- Ohio university quiz implies atheists are naturally smarter than Christians
- Rep. Henry Cuellar on border crisis: ‘Playing defense on the one-yard line’
- Activists vow to occupy fast-food restaurants to get higher pay
- Rep. Luis Gutierrez: Senate Dems wary of immigration politics
- Summer camp for 1 percenters: Sushi, limos and shopping at FAO Schwarz
- Colorado gun crackdown law found to be built on faulty data
- Hank Aaron steps to fundraising plate for Democrat Michelle Nunn
- ISIL terrorists blow up burial site of Jonah, vow more of same
- Impeach Obama, say 35 percent in new poll
- Taliban yank 14 Shiites off bus, bind and shoot them on Afghan road
FENNO: Baseball’s mess with Biogenesis is really just beginning
Question of the Day
Major League Baseball had a problem.
When multiple reports in January linked a slew of players, including Ryan Braun and Alex Rodriguez, to a Coral Gables, Fla., anti-aging clinic called Biogenesis of America, the league needed to act.
After all, commissioner Bud Selig declared baseball’s era of home run totals that bulged like chemically aided biceps all but over in 2010.
“The use of steroids and amphetamines amongst today’s players has greatly subsided and is virtually nonexistent, as our testing results have shown,” Selig’s statement said. “The so-called steroid era — a reference that is resented by the many players who played in that era and never touched the substances — is clearly a thing of the past.”
Turns out that wasn’t quite the case.
A three-month investigation by the Miami New Times alleged baseball’s biggest performance-enhancing drug scandal since BALCO smeared cream and clear in 2002. Selig’s myth disappeared. MLB tried to get notebooks filled with drug regimens and other records the New Times obtained that linked the clinic’s would-be doctor, Anthony P. Bosch, to numerous players. The paper refused to help.
Enter the lawyers. Lots of them.
Led by behemoth Proskauer Rose and “global litigation boutique” Kobre & Kim, MLB sued Bosch and five associates in Miami-Dade Circuit Court 2 1/2 months ago. That perked up MLB’s quest for proof, in absence of failed drug tests, like a shot of human growth hormone.
“Due to Defendants’ actions,” the complaint said, “MLB has suffered damages, including the costs of investigation, loss of goodwill, loss of revenue and profits and injury to its reputation, image, strategic advantage and fan relationships.”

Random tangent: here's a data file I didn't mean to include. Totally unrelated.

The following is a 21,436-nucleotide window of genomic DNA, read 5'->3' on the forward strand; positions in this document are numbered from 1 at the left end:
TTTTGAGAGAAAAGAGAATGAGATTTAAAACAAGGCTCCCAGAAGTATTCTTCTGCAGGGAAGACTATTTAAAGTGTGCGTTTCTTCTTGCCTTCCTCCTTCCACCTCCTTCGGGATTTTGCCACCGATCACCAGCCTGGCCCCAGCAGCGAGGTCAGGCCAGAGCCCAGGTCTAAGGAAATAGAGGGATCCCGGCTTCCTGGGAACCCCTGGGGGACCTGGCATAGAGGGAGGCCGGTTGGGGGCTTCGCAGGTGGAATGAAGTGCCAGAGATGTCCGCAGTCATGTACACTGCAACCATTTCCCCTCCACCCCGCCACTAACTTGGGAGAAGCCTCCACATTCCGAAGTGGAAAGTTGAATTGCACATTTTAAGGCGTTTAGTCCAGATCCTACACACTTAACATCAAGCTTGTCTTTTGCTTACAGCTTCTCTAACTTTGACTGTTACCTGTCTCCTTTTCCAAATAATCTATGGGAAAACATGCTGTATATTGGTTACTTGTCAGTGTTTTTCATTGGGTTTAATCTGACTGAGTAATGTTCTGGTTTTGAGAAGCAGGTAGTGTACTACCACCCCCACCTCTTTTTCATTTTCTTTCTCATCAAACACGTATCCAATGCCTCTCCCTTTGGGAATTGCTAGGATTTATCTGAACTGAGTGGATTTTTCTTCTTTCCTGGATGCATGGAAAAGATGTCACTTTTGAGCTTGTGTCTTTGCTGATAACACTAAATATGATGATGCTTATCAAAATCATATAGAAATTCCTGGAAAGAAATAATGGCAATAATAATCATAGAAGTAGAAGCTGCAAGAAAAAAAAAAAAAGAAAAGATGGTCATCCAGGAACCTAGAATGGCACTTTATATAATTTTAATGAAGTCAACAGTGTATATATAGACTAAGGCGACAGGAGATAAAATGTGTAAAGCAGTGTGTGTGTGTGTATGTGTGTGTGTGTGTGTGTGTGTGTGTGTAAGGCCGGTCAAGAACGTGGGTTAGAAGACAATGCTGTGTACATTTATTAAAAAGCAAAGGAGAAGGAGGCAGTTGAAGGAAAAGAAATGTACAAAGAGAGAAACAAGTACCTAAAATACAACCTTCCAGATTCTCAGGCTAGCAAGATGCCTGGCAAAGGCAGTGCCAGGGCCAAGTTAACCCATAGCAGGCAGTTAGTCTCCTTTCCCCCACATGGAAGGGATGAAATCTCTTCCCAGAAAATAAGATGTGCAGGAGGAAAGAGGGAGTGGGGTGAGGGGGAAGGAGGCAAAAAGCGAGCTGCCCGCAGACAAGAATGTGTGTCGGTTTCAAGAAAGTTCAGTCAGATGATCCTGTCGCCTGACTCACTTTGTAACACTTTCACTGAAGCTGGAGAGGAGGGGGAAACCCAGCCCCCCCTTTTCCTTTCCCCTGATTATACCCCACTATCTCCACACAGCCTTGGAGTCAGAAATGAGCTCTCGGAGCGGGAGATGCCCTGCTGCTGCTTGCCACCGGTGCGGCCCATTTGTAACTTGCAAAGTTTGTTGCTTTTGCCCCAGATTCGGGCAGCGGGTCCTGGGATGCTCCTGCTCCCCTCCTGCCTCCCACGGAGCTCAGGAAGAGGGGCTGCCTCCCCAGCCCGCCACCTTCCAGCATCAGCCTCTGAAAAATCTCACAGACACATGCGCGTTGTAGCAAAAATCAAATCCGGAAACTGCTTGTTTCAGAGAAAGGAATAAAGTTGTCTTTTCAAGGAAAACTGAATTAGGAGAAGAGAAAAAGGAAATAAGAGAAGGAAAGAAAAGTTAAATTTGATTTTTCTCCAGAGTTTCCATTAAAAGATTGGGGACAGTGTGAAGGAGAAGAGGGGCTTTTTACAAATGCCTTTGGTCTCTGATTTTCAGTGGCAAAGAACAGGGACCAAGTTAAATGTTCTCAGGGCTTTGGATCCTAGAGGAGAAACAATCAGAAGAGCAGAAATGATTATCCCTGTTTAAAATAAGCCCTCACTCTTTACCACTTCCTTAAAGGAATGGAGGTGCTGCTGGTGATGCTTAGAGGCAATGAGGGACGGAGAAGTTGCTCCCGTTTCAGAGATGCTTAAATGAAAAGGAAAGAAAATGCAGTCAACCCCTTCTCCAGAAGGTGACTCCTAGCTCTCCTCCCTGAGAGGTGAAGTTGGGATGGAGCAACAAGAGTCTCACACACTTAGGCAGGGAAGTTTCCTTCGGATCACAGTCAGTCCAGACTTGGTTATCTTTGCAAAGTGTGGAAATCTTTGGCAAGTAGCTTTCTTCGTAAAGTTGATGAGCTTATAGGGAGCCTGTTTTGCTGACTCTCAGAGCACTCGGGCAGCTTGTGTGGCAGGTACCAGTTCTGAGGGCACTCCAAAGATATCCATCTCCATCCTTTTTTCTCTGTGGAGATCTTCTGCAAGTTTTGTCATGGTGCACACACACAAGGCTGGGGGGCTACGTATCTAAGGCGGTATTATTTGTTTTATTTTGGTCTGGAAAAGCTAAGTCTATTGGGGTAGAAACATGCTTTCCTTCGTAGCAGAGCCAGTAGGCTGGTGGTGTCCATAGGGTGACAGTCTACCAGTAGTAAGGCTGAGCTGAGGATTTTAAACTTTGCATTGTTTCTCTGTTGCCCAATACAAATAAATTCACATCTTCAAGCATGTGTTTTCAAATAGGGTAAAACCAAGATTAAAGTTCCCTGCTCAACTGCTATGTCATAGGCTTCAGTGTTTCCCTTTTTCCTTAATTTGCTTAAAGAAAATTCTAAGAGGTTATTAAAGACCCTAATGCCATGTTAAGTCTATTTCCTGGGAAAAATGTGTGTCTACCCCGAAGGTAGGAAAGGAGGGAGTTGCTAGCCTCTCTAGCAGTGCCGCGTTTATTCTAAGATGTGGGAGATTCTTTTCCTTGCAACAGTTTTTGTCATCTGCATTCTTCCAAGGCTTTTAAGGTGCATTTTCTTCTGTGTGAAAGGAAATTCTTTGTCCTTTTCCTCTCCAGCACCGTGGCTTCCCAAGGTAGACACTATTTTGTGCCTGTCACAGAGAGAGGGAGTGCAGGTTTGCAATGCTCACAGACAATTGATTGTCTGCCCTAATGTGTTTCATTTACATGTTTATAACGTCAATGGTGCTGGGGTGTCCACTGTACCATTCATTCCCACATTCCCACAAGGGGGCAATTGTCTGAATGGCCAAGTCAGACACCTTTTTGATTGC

Almost immediately, requests by the plaintiffs for subpoenas and depositions crammed the docket. Bosch faced the prospect of drowning in long and costly litigation against an opponent with virtually unlimited funds.
That’s important to remember after ESPN reported Tuesday that Bosch will cooperate with MLB and give a sworn deposition naming the players he supplied with performance-enhancing drugs. Twenty or more players, the report said, could be suspended in the next two weeks. Braun and Rodriguez, in particular, could draw 100-game suspensions because of alleged lies about their involvement with Biogenesis. Gio Gonzalez, who strenuously denied being implicated in the original reports, isn’t expected to be among the suspended.
All on the word of the now-cooperative, now-trustworthy, now-reputable Bosch.
Funny, the magic a 14-page lawsuit can work.
© Copyright 2014 The Washington Times, LLC. Click here for reprint permission.
About the Author
- Declassified cables from Berlin Wall tell tale of drama, dare,
- Judge denies settlement motion in NFL concussion lawsuit
- Jay Gruden's long and winding road to Washington
- FENNO: Championship game provides an opportunity to listen to those who play
- FENNO: For Redskins, nonsensical is the new normal
Latest Blog Entries
Second- and third-stringers eye 2016 if front-runner stumbles
- Michelle Obama says money in politics is bad, asks donors for 'big, fat check'
- Presidents of Honduras, Guatemala blame U.S. for border children crisis
- 'We're coming for you, Barack Obama': Top U.S. official discloses threat from ISIL terrorists
- EDITORIAL: Detroit's water 'spigot bigots'
- NAPOLITANO: What if our democracy is a fraud?
- Hamas rejects Kerry's call for cease-fire; Fears grow others could join fight against Israel
- Crime-ridden U.S. cities differ on ways to fight gun violence
- Obama takes aim at 'corporate deserters'
- Let it roll: D.C. Council hits Las Vegas on taxpayer's dime, leaves $14,000 tab
- Obama orders Pentagon advisers to Ukraine
Obama's biggest White House 'fails'
Celebrities turned politicians
Athletes turned actors
20 gadgets that changed the world
Fighting in Iraq